Understanding and Preventing Load Cell Overload

Overload detection is crucial for maintaining the load cell’s integrity, accuracy, and health. Properly detecting and handling overload conditions can prevent permanent damage and ensure the sensor’s longevity.

Overloading is not a new concept in measurement. You could say that overload protection is in Interface’s DNA.  Interface founder and inventor Richard F. Caris patented a weighing apparatus with overload protection for off-center loading in 1983. In 2004, Interface engineer and force measurement expert LaVar Clegg patented Interface’s load cells with overload protection.  Interface’s engineering team of LaVar Clegg and Larry Burrow followed up by receiving a 2012 patent that protected the intellectual property of load cells for monitoring torsion and overload protection.

Overload protection is not just a theoretical concept; it’s a practical design feature of a load cell. At Interface, we’ve made it easy for you to identify load cells with overload protection. This feature is indicated in the model’s name and feature specifications, such as 3X overload protection or 10X overload protection. Whether you’re working in high-stress applications or simply want to ensure the longevity and accuracy of your load cells, this feature provides you with the peace of mind that your equipment is protected.

TIP: Use Interface’s Load Cell Selection Guide to find the standard load cells that offer overload protection tailored to your needs.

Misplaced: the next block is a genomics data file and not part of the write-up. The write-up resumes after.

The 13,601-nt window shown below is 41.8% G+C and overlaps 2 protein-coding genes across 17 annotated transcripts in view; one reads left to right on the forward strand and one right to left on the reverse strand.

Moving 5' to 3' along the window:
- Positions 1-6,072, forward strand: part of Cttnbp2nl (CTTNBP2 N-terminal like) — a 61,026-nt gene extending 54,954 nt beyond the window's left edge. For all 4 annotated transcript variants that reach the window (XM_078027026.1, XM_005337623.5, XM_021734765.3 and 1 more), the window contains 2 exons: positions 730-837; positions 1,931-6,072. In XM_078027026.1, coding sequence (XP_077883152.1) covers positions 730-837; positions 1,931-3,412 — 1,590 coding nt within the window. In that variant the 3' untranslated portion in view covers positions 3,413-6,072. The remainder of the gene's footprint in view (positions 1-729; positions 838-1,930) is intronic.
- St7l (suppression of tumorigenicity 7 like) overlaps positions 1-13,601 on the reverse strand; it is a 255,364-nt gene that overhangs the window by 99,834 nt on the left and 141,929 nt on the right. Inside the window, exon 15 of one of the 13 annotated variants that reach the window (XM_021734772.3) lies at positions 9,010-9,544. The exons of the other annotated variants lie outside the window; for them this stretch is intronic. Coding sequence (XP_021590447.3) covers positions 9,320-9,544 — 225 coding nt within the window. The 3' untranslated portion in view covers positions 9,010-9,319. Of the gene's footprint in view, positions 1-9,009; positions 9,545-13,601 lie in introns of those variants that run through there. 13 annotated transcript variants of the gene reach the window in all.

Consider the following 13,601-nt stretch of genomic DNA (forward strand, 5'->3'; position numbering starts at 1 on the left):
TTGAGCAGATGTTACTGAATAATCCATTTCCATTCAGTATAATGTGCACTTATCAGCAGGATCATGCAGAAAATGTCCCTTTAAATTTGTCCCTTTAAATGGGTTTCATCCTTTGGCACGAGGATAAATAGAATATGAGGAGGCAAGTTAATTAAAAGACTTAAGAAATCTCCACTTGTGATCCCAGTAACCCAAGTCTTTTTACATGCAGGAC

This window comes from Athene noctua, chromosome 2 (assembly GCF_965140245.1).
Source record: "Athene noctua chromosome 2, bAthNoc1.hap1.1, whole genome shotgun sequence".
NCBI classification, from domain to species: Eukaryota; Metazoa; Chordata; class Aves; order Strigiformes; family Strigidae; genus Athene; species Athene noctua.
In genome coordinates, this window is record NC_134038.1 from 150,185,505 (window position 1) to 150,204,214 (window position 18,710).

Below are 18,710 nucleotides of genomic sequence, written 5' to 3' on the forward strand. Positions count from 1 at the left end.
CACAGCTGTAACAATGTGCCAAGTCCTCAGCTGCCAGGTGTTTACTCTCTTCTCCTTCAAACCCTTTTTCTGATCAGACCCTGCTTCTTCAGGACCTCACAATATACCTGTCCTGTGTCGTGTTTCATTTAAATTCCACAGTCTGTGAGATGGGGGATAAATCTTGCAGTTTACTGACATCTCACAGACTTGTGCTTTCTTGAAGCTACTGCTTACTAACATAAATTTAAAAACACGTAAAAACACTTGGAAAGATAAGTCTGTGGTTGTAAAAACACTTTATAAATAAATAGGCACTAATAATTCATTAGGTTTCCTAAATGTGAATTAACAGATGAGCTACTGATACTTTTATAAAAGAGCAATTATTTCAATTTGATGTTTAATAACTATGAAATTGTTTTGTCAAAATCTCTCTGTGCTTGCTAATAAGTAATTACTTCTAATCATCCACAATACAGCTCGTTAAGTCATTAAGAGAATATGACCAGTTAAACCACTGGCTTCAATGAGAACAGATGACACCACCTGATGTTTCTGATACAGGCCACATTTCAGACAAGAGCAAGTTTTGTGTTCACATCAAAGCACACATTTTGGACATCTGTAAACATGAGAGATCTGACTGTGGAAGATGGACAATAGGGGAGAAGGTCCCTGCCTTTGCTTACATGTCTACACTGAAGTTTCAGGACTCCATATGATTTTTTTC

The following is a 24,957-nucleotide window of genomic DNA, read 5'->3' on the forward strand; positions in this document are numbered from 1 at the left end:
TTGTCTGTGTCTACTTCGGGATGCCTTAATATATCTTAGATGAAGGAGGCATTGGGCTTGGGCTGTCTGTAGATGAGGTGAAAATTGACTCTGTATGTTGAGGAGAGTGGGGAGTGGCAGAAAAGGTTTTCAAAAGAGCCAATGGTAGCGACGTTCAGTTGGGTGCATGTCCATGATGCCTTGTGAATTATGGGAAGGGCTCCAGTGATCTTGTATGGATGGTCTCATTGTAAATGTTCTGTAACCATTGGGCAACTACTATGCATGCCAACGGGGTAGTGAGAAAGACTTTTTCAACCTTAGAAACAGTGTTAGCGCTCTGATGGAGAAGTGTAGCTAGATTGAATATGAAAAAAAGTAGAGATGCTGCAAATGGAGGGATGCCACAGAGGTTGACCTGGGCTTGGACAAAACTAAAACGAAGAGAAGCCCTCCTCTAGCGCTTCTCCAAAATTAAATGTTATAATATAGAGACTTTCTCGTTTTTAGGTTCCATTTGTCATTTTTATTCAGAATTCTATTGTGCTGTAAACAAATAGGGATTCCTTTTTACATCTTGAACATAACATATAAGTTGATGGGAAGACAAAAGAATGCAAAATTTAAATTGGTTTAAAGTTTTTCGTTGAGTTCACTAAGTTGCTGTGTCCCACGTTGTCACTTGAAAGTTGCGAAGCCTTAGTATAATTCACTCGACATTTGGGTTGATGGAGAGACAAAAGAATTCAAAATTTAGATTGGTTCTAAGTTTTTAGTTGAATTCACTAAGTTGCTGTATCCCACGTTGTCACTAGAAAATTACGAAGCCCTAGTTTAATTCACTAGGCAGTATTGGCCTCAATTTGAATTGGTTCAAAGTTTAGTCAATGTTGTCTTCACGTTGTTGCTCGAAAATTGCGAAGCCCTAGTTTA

What is Overload?

In simple terms, overload occurs when the load applied to a load cell exceeds its rated capacity. This can lead to permanent sensor deformation, disrupting the carefully balanced processing that ensures accurate data. The consequences of overloading are not just detrimental; they can be potentially catastrophic. Overloading can compromise the structural integrity of the load cell itself, leading to significant damage and potential system failure. This underscores the importance of understanding and managing overload conditions and the value of reliable overload protection in your load cells.

A computed zero offset greater than 20% clearly indicates overload. If the computed zero balance is between 10% and 20%, it indicates a probable overload. It’s important to note that such mechanical damage is typically irreversible. While it might be possible to electrically re-zero the load cell, this does not restore the affected performance parameters, underscoring the need for caution and proper handling.

Another type of potentially more dangerous overload is an impact load. Impact loads are sudden forces that can cause significant damage to load cells. If the live end of the cell moves more than 150% of its full capacity deflection relative to the dead end, the cell could be overloaded regardless of the impact duration. The forces generated by impact loads can be extraordinarily high, leading to potential overload and subsequent damage.

Handling Extraneous Loads

Extraneous loads, such as side loads, moments, or torques, can also affect a load cell’s performance. These off-axis vectors add to the on-axis load vector, potentially causing an overload condition in one or more gaged areas in the flexure. To determine the allowed on-axis overload capacity when extraneous loads are present, compute the on-axis component of these loads and subtract them from the rated overload capacity.